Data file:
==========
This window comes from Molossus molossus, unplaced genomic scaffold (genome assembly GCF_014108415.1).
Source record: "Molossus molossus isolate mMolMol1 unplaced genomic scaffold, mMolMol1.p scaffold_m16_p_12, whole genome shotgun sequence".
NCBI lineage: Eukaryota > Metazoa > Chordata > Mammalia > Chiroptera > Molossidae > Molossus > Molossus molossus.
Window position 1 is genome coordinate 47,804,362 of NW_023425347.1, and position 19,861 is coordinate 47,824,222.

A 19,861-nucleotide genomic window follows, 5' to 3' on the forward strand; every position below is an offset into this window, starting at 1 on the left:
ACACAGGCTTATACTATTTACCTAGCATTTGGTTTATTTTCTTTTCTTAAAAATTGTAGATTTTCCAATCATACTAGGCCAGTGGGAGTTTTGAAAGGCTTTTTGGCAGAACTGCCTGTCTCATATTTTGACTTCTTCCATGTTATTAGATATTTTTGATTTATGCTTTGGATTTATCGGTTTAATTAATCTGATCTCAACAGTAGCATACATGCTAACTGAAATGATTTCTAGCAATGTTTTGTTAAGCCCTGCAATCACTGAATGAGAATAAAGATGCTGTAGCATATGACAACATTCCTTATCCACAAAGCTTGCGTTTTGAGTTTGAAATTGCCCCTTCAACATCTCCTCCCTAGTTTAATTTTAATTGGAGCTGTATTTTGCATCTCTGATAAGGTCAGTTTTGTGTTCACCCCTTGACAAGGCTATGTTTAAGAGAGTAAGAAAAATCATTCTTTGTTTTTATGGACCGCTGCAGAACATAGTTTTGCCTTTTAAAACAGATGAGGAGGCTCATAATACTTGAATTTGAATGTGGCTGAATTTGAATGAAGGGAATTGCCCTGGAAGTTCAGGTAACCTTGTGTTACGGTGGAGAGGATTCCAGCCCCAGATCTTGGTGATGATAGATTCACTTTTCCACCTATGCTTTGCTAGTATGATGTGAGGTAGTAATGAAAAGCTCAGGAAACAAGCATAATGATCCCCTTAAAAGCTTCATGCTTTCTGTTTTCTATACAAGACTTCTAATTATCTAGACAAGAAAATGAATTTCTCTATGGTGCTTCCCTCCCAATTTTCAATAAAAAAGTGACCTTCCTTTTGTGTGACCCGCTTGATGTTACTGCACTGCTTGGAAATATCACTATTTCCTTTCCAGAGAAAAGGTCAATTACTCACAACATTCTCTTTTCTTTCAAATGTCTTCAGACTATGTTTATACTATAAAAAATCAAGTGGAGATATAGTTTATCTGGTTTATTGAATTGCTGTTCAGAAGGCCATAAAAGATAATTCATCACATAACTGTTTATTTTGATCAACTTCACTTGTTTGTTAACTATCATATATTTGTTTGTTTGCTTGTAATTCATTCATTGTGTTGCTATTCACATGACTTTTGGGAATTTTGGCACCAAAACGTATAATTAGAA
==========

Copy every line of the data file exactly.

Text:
This window comes from Molossus molossus, unplaced genomic scaffold (genome assembly GCF_014108415.1).
Source record: "Molossus molossus isolate mMolMol1 unplaced genomic scaffold, mMolMol1.p scaffold_m16_p_12, whole genome shotgun sequence".
NCBI lineage: Eukaryota > Metazoa > Chordata > Mammalia > Chiroptera > Molossidae > Molossus > Molossus molossus.
Window position 1 is genome coordinate 47,804,362 of NW_023425347.1, and position 19,861 is coordinate 47,824,222.

A 19,861-nucleotide genomic window follows, 5' to 3' on the forward strand; every position below is an offset into this window, starting at 1 on the left:
ACACAGGCTTATACTATTTACCTAGCATTTGGTTTATTTTCTTTTCTTAAAAATTGTAGATTTTCCAATCATACTAGGCCAGTGGGAGTTTTGAAAGGCTTTTTGGCAGAACTGCCTGTCTCATATTTTGACTTCTTCCATGTTATTAGATATTTTTGATTTATGCTTTGGATTTATCGGTTTAATTAATCTGATCTCAACAGTAGCATACATGCTAACTGAAATGATTTCTAGCAATGTTTTGTTAAGCCCTGCAATCACTGAATGAGAATAAAGATGCTGTAGCATATGACAACATTCCTTATCCACAAAGCTTGCGTTTTGAGTTTGAAATTGCCCCTTCAACATCTCCTCCCTAGTTTAATTTTAATTGGAGCTGTATTTTGCATCTCTGATAAGGTCAGTTTTGTGTTCACCCCTTGACAAGGCTATGTTTAAGAGAGTAAGAAAAATCATTCTTTGTTTTTATGGACCGCTGCAGAACATAGTTTTGCCTTTTAAAACAGATGAGGAGGCTCATAATACTTGAATTTGAATGTGGCTGAATTTGAATGAAGGGAATTGCCCTGGAAGTTCAGGTAACCTTGTGTTACGGTGGAGAGGATTCCAGCCCCAGATCTTGGTGATGATAGATTCACTTTTCCACCTATGCTTTGCTAGTATGATGTGAGGTAGTAATGAAAAGCTCAGGAAACAAGCATAATGATCCCCTTAAAAGCTTCATGCTTTCTGTTTTCTATACAAGACTTCTAATTATCTAGACAAGAAAATGAATTTCTCTATGGTGCTTCCCTCCCAATTTTCAATAAAAAAGTGACCTTCCTTTTGTGTGACCCGCTTGATGTTACTGCACTGCTTGGAAATATCACTATTTCCTTTCCAGAGAAAAGGTCAATTACTCACAACATTCTCTTTTCTTTCAAATGTCTTCAGACTATGTTTATACTATAAAAAATCAAGTGGAGATATAGTTTATCTGGTTTATTGAATTGCTGTTCAGAAGGCCATAAAAGATAATTCATCACATAACTGTTTATTTTGATCAACTTCACTTGTTTGTTAACTATCATATATTTGTTTGTTTGCTTGTAATTCATTCATTGTGTTGCTATTCACATGACTTTTGGGAATTTTGGCACCAAAACGTATAATTAGAA